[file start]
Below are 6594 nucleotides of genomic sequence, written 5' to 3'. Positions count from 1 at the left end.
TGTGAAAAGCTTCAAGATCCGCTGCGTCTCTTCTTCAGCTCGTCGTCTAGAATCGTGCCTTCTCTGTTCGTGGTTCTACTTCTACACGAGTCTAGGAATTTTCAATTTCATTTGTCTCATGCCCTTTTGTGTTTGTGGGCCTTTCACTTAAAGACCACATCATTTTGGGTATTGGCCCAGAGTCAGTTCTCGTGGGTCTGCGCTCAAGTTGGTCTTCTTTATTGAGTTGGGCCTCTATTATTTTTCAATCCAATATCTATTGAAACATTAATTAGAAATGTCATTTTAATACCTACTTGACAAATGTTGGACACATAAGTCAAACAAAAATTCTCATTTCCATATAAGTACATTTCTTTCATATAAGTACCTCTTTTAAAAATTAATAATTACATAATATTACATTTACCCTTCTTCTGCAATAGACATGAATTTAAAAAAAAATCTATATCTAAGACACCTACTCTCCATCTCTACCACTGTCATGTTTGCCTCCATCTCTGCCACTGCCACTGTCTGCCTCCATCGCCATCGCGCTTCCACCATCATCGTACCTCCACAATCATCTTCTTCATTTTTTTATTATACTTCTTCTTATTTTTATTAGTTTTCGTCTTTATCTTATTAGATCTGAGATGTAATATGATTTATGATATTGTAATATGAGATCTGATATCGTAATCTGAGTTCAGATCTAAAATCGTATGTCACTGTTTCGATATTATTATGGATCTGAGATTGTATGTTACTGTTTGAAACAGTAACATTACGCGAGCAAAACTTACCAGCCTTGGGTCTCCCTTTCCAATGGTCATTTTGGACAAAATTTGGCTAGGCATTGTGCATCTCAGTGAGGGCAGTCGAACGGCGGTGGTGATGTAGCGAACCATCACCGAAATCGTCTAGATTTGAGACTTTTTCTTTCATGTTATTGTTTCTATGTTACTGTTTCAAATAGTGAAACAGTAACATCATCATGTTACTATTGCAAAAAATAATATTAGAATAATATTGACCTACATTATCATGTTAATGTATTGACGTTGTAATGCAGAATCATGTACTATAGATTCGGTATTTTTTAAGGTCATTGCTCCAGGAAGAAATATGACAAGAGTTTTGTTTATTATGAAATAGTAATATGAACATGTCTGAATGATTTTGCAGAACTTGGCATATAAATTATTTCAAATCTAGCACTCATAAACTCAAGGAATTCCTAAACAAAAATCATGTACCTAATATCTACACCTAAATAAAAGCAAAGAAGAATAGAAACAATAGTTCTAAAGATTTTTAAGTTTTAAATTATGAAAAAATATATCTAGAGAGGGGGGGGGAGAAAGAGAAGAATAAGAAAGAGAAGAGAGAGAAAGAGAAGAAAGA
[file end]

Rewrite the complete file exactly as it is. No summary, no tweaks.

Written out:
Below are 6594 nucleotides of genomic sequence, written 5' to 3'. Positions count from 1 at the left end.
TGTGAAAAGCTTCAAGATCCGCTGCGTCTCTTCTTCAGCTCGTCGTCTAGAATCGTGCCTTCTCTGTTCGTGGTTCTACTTCTACACGAGTCTAGGAATTTTCAATTTCATTTGTCTCATGCCCTTTTGTGTTTGTGGGCCTTTCACTTAAAGACCACATCATTTTGGGTATTGGCCCAGAGTCAGTTCTCGTGGGTCTGCGCTCAAGTTGGTCTTCTTTATTGAGTTGGGCCTCTATTATTTTTCAATCCAATATCTATTGAAACATTAATTAGAAATGTCATTTTAATACCTACTTGACAAATGTTGGACACATAAGTCAAACAAAAATTCTCATTTCCATATAAGTACATTTCTTTCATATAAGTACCTCTTTTAAAAATTAATAATTACATAATATTACATTTACCCTTCTTCTGCAATAGACATGAATTTAAAAAAAAATCTATATCTAAGACACCTACTCTCCATCTCTACCACTGTCATGTTTGCCTCCATCTCTGCCACTGCCACTGTCTGCCTCCATCGCCATCGCGCTTCCACCATCATCGTACCTCCACAATCATCTTCTTCATTTTTTTATTATACTTCTTCTTATTTTTATTAGTTTTCGTCTTTATCTTATTAGATCTGAGATGTAATATGATTTATGATATTGTAATATGAGATCTGATATCGTAATCTGAGTTCAGATCTAAAATCGTATGTCACTGTTTCGATATTATTATGGATCTGAGATTGTATGTTACTGTTTGAAACAGTAACATTACGCGAGCAAAACTTACCAGCCTTGGGTCTCCCTTTCCAATGGTCATTTTGGACAAAATTTGGCTAGGCATTGTGCATCTCAGTGAGGGCAGTCGAACGGCGGTGGTGATGTAGCGAACCATCACCGAAATCGTCTAGATTTGAGACTTTTTCTTTCATGTTATTGTTTCTATGTTACTGTTTCAAATAGTGAAACAGTAACATCATCATGTTACTATTGCAAAAAATAATATTAGAATAATATTGACCTACATTATCATGTTAATGTATTGACGTTGTAATGCAGAATCATGTACTATAGATTCGGTATTTTTTAAGGTCATTGCTCCAGGAAGAAATATGACAAGAGTTTTGTTTATTATGAAATAGTAATATGAACATGTCTGAATGATTTTGCAGAACTTGGCATATAAATTATTTCAAATCTAGCACTCATAAACTCAAGGAATTCCTAAACAAAAATCATGTACCTAATATCTACACCTAAATAAAAGCAAAGAAGAATAGAAACAATAGTTCTAAAGATTTTTAAGTTTTAAATTATGAAAAAATATATCTAGAGAGGGGGGGGGAGAAAGAGAAGAATAAGAAAGAGAAGAGAGAGAAAGAGAAGAAAGA